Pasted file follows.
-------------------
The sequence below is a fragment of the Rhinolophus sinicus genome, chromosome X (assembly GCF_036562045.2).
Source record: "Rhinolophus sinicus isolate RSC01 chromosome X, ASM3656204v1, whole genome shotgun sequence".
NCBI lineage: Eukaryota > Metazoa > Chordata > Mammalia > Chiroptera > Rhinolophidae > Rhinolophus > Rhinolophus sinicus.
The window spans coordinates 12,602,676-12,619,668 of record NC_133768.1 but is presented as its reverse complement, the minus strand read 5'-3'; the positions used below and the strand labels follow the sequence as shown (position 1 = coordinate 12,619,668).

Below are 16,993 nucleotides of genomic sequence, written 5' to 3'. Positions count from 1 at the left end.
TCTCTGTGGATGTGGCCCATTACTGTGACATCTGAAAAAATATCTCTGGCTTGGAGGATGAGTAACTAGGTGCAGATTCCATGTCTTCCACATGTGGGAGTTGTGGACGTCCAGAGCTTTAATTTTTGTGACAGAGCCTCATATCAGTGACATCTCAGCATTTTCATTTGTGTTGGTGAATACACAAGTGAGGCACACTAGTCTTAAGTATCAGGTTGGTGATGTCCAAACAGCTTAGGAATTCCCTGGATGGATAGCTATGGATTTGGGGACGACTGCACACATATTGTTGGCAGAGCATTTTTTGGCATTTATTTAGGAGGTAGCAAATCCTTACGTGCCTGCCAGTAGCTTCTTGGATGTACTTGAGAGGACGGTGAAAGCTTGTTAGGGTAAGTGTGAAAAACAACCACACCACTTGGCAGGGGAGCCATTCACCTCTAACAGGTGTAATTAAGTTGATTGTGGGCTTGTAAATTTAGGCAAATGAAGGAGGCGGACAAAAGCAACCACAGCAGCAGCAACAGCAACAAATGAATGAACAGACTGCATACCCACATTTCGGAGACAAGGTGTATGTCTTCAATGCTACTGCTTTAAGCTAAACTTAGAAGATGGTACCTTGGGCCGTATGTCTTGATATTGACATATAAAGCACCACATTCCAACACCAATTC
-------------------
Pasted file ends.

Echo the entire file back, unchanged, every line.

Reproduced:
The sequence below is a fragment of the Rhinolophus sinicus genome, chromosome X (assembly GCF_036562045.2).
Source record: "Rhinolophus sinicus isolate RSC01 chromosome X, ASM3656204v1, whole genome shotgun sequence".
NCBI lineage: Eukaryota > Metazoa > Chordata > Mammalia > Chiroptera > Rhinolophidae > Rhinolophus > Rhinolophus sinicus.
The window spans coordinates 12,602,676-12,619,668 of record NC_133768.1 but is presented as its reverse complement, the minus strand read 5'-3'; the positions used below and the strand labels follow the sequence as shown (position 1 = coordinate 12,619,668).

Below are 16,993 nucleotides of genomic sequence, written 5' to 3'. Positions count from 1 at the left end.
TCTCTGTGGATGTGGCCCATTACTGTGACATCTGAAAAAATATCTCTGGCTTGGAGGATGAGTAACTAGGTGCAGATTCCATGTCTTCCACATGTGGGAGTTGTGGACGTCCAGAGCTTTAATTTTTGTGACAGAGCCTCATATCAGTGACATCTCAGCATTTTCATTTGTGTTGGTGAATACACAAGTGAGGCACACTAGTCTTAAGTATCAGGTTGGTGATGTCCAAACAGCTTAGGAATTCCCTGGATGGATAGCTATGGATTTGGGGACGACTGCACACATATTGTTGGCAGAGCATTTTTTGGCATTTATTTAGGAGGTAGCAAATCCTTACGTGCCTGCCAGTAGCTTCTTGGATGTACTTGAGAGGACGGTGAAAGCTTGTTAGGGTAAGTGTGAAAAACAACCACACCACTTGGCAGGGGAGCCATTCACCTCTAACAGGTGTAATTAAGTTGATTGTGGGCTTGTAAATTTAGGCAAATGAAGGAGGCGGACAAAAGCAACCACAGCAGCAGCAACAGCAACAAATGAATGAACAGACTGCATACCCACATTTCGGAGACAAGGTGTATGTCTTCAATGCTACTGCTTTAAGCTAAACTTAGAAGATGGTACCTTGGGCCGTATGTCTTGATATTGACATATAAAGCACCACATTCCAACACCAATTC